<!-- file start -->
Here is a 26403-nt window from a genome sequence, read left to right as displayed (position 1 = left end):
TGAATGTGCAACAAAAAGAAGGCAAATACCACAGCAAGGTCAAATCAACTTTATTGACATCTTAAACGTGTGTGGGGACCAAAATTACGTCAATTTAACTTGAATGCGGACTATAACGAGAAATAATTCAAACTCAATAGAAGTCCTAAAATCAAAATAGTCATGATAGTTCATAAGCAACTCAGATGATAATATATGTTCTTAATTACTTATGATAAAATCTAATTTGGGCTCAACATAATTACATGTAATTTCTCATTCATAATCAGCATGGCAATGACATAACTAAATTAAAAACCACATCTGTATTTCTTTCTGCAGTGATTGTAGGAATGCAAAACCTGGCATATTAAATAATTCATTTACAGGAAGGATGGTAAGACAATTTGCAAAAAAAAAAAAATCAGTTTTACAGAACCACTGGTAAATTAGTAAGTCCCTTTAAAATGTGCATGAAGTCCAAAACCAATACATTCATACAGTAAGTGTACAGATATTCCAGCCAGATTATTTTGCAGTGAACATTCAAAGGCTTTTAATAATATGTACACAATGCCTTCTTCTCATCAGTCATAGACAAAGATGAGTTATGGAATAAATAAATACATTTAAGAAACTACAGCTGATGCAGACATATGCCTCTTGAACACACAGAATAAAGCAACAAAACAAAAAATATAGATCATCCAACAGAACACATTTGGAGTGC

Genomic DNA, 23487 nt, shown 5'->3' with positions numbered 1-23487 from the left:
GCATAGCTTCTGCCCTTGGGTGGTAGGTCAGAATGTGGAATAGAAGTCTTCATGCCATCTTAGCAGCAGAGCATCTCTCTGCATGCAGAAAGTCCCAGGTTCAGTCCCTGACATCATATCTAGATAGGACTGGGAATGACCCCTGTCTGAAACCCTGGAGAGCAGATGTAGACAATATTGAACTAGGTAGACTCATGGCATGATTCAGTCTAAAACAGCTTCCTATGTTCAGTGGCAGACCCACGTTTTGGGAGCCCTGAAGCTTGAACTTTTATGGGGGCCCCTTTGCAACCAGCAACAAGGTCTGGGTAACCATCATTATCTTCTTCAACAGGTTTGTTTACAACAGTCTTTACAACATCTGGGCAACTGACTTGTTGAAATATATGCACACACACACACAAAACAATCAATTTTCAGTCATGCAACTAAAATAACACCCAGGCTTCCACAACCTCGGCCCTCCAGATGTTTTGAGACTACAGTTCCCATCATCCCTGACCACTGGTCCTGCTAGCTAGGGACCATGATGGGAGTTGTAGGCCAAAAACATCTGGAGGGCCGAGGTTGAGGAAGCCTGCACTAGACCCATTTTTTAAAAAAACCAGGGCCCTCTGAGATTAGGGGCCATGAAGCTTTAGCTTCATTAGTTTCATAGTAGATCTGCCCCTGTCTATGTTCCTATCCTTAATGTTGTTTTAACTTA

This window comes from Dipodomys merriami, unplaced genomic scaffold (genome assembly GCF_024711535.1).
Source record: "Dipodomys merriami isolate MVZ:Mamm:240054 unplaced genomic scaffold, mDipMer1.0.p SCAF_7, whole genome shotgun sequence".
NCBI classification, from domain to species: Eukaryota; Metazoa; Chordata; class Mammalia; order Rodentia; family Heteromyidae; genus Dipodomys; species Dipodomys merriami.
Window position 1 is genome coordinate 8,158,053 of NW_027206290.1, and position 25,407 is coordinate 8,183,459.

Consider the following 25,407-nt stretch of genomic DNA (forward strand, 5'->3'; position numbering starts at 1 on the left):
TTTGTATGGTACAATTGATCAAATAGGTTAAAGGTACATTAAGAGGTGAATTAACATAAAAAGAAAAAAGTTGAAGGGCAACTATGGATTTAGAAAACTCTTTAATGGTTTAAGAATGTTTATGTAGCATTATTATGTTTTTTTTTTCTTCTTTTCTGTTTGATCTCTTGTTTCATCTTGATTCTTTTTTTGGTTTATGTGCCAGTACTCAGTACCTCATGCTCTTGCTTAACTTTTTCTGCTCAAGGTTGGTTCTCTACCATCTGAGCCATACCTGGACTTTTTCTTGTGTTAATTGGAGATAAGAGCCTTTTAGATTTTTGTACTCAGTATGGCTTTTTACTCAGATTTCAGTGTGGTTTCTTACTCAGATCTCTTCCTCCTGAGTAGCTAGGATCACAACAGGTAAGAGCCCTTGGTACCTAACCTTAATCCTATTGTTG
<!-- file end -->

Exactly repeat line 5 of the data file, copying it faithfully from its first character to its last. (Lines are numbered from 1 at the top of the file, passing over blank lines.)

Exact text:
This window comes from Dipodomys merriami, unplaced genomic scaffold (genome assembly GCF_024711535.1).